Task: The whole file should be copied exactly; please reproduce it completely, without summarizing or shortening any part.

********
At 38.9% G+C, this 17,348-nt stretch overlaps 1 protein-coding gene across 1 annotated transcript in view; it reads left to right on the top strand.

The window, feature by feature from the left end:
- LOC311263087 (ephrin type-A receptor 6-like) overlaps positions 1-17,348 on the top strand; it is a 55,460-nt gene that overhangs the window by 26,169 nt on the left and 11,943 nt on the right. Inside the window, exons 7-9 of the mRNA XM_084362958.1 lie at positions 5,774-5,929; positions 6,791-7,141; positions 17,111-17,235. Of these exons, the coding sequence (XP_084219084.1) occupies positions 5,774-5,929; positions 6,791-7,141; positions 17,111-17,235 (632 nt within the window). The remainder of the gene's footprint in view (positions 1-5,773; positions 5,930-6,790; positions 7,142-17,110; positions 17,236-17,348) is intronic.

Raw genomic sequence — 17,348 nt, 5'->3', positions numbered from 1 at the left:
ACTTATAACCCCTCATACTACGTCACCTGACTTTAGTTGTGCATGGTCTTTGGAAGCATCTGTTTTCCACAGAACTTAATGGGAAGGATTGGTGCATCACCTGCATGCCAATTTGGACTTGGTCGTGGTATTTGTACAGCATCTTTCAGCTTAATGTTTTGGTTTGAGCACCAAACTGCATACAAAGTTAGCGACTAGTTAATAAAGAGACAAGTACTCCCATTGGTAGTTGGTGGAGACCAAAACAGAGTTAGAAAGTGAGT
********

At 38.9% G+C, this 17,348-nt stretch overlaps 1 protein-coding gene across 1 annotated transcript in view; it reads left to right on the top strand.

The window, feature by feature from the left end:
- LOC311263087 (ephrin type-A receptor 6-like) overlaps positions 1-17,348 on the top strand; it is a 55,460-nt gene that overhangs the window by 26,169 nt on the left and 11,943 nt on the right. Inside the window, exons 7-9 of the mRNA XM_084362958.1 lie at positions 5,774-5,929; positions 6,791-7,141; positions 17,111-17,235. Of these exons, the coding sequence (XP_084219084.1) occupies positions 5,774-5,929; positions 6,791-7,141; positions 17,111-17,235 (632 nt within the window). The remainder of the gene's footprint in view (positions 1-5,773; positions 5,930-6,790; positions 7,142-17,110; positions 17,236-17,348) is intronic.

Raw genomic sequence — 17,348 nt, 5'->3', positions numbered from 1 at the left:
ACTTATAACCCCTCATACTACGTCACCTGACTTTAGTTGTGCATGGTCTTTGGAAGCATCTGTTTTCCACAGAACTTAATGGGAAGGATTGGTGCATCACCTGCATGCCAATTTGGACTTGGTCGTGGTATTTGTACAGCATCTTTCAGCTTAATGTTTTGGTTTGAGCACCAAACTGCATACAAAGTTAGCGACTAGTTAATAAAGAGACAAGTACTCCCATTGGTAGTTGGTGGAGACCAAAACAGAGTTAGAAAGTGAGT